On buses, we want to reduce fares for young people, and will deliver free bus travel to under 22s so that it is cost effective, especially in the Highlands, for them to get to college or work. We’ll also invest over £500 million to improve bus infrastructure, including establishing a Community Bus Fund to support new bus services in local communities – particularly useful in the Highlands.

As for trains, we will take ScotRail into public ownership. The current franchise expires in about March 2022, and the current system is no longer fit for purpose. Last, but not least, is active travel – enabling more people to walk and cycle. We will provide bikes for young people who can’t afford one to help them get fit and healthy, as well as making funding available to local government to create spaces for active travel. These are just some of our commitments to improving Highland transport.

Jamie Halcro Johnston, Scottish Conservative Candidate

Connectivity, at its heart, is about how we link our communities, not just to each other but to the rest of Scotland, the UK and the world. When even small parts of the system break down, we can see just how dependent our economy is on these road, rail, sea and air links.

As an MSP, transport issues took up a great deal of my time: everything from potholes to the ferry fiasco. Under the SNP there has been a lack of strategic direction on our ferries, even more uncertainty on air links. Infrastructure projects on road and rail are painfully slow.

We know just how different our needs are from the Central Belt, which is why I believe a proper regional transport strategy is so essential, bringing together these issues with a real understanding of our local economy and local people’s needs.

The Scottish Conservatives have set out some ambitious infrastructure plans for the next five years, including a new road bypassing the A83 Rest and Be Thankful and upgrading the A82 between Glasgow and Inverness. Before being elected, I was an early campaigner for dualling the A9 – something I desperately want to see delivered on time.

In the year that the UN’s COP26 climate conference comes to Scotland, we’ve also been emphasising the importance of decarbonisation, promoting the use of electric vehicles and expanding charging facilities - as well as a more flexible and integrated public transport network.

As we recover from the impact of the Covid-19 pandemic, there will be a real focus on building back better. With connectivity so vital to promoting our region as a place to live, invest and create jobs, we cannot wait to tackle these issues – and we should not shy away from ambition in building what the Highlands needs to prosper.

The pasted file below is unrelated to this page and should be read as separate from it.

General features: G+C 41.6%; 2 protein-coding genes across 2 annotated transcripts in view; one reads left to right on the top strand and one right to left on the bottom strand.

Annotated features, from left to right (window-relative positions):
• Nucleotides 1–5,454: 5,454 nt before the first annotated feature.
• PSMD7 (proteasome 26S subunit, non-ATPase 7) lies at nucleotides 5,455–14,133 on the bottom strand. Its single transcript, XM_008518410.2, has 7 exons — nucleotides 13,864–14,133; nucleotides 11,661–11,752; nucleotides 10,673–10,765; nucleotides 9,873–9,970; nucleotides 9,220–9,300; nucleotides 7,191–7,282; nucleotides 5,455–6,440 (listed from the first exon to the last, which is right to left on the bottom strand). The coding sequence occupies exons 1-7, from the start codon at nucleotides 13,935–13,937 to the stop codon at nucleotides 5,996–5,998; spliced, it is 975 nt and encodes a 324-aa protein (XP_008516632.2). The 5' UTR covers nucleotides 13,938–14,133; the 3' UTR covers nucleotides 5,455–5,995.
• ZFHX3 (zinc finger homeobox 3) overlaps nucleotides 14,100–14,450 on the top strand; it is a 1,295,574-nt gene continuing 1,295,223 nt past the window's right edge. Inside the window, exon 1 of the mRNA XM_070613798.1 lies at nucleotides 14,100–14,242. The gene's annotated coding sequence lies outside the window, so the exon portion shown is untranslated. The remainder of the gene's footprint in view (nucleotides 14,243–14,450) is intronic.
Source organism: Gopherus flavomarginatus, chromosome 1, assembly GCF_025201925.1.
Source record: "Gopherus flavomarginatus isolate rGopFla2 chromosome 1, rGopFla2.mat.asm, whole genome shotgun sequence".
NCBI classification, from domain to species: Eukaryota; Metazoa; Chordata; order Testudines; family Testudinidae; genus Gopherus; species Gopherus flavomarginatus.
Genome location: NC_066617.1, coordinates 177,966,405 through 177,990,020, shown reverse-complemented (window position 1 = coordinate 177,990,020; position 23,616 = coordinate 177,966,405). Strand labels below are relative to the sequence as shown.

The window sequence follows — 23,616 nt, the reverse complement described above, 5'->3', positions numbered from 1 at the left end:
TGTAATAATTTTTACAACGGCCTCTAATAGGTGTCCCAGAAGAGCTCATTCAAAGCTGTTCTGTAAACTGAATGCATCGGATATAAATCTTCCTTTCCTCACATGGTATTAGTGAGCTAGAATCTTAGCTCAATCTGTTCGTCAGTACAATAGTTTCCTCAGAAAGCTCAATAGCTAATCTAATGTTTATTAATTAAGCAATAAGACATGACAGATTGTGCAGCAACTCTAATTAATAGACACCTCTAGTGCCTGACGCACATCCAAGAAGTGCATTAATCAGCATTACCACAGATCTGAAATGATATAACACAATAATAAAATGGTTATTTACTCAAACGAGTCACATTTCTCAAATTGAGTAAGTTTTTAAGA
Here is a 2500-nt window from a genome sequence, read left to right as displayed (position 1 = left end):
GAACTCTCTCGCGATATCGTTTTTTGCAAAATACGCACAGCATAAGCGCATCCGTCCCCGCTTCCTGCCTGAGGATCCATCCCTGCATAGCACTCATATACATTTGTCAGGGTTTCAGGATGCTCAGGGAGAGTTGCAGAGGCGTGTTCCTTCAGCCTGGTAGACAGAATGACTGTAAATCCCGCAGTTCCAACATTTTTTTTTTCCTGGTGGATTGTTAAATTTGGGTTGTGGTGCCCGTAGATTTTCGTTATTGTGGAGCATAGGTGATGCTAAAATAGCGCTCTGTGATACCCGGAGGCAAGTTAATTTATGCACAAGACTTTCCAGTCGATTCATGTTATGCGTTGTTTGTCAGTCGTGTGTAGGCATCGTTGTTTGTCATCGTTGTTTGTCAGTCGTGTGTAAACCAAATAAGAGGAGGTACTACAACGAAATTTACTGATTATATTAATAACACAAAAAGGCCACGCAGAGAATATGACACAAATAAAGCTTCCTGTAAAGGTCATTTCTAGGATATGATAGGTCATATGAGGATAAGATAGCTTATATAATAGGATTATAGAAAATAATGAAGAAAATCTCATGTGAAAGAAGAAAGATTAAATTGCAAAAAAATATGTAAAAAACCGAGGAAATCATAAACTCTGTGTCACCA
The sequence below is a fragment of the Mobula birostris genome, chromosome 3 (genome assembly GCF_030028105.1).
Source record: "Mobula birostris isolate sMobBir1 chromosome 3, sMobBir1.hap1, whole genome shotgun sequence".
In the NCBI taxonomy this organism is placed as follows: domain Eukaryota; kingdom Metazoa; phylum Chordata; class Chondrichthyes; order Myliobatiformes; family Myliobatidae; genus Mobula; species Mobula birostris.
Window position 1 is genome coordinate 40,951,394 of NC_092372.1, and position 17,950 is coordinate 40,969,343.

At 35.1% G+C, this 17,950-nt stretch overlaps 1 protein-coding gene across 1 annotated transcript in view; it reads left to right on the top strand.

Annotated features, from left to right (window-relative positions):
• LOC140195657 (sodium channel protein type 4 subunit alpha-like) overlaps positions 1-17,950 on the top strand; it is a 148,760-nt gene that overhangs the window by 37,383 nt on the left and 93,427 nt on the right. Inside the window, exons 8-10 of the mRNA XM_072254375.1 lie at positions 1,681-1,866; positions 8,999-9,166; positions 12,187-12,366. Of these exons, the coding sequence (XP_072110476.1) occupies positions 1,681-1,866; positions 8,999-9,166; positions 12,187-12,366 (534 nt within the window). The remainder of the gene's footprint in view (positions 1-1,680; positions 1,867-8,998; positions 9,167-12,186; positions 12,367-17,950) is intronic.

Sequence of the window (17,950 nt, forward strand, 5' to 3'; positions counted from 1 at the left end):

Denis Rixson, Scottish Liberal Democrat Candidate

The Highlands cover about one-third of Scotland. We have thousands of kilometres of road and hundreds of bridges. To bring them up to scratch requires almost £200 million now. We need a real cash injection for our roads – not for new ones, merely to fix the potholes. I favour strategic bridges to improve connectivity and reduce journey times, think Skye and Ballachulish.

For the railways I don’t argue new lines – just improved rolling-stock and better use of the existing infrastructure. Our network could do with more passing places and more commuter services to and from centres like Inverness and Fort William. The Jacobite Steam Train on the West Highland Line shows how we can fill the trains. I favour active travel – but we have to be realistic in gales and horizontal rain.

Hydrogen buses – currently more expensive to run but with technological improvements and mass production they will cheapen. We need to get people out of the comfort and security of their motor-cars back into public transport. Community transport alternatives are being piloted on the Black Isle. Extra parking and traffic management would ease pressure on our tourist hotspots.

Flight can be environmentally sustainable. Our feathered friends have been doing it for over 100 million years. There’s exciting new technology emerging to power smaller planes (and boats). We could thrive with small regional airports served by small aeroplanes. There will always be a requirement for speed – whether for family, business or medical reasons.

Hydrogen-powered buses and trains, electric planes and ferries – the green transport future is bright for Highland. Not, unfortunately, for the present Scottish Government which has two half-built ferries sitting in Ferguson’s yard. They are very late and very expensive – and now, apparently, we can’t even recruit the workforce to finish them. It’s time for a change.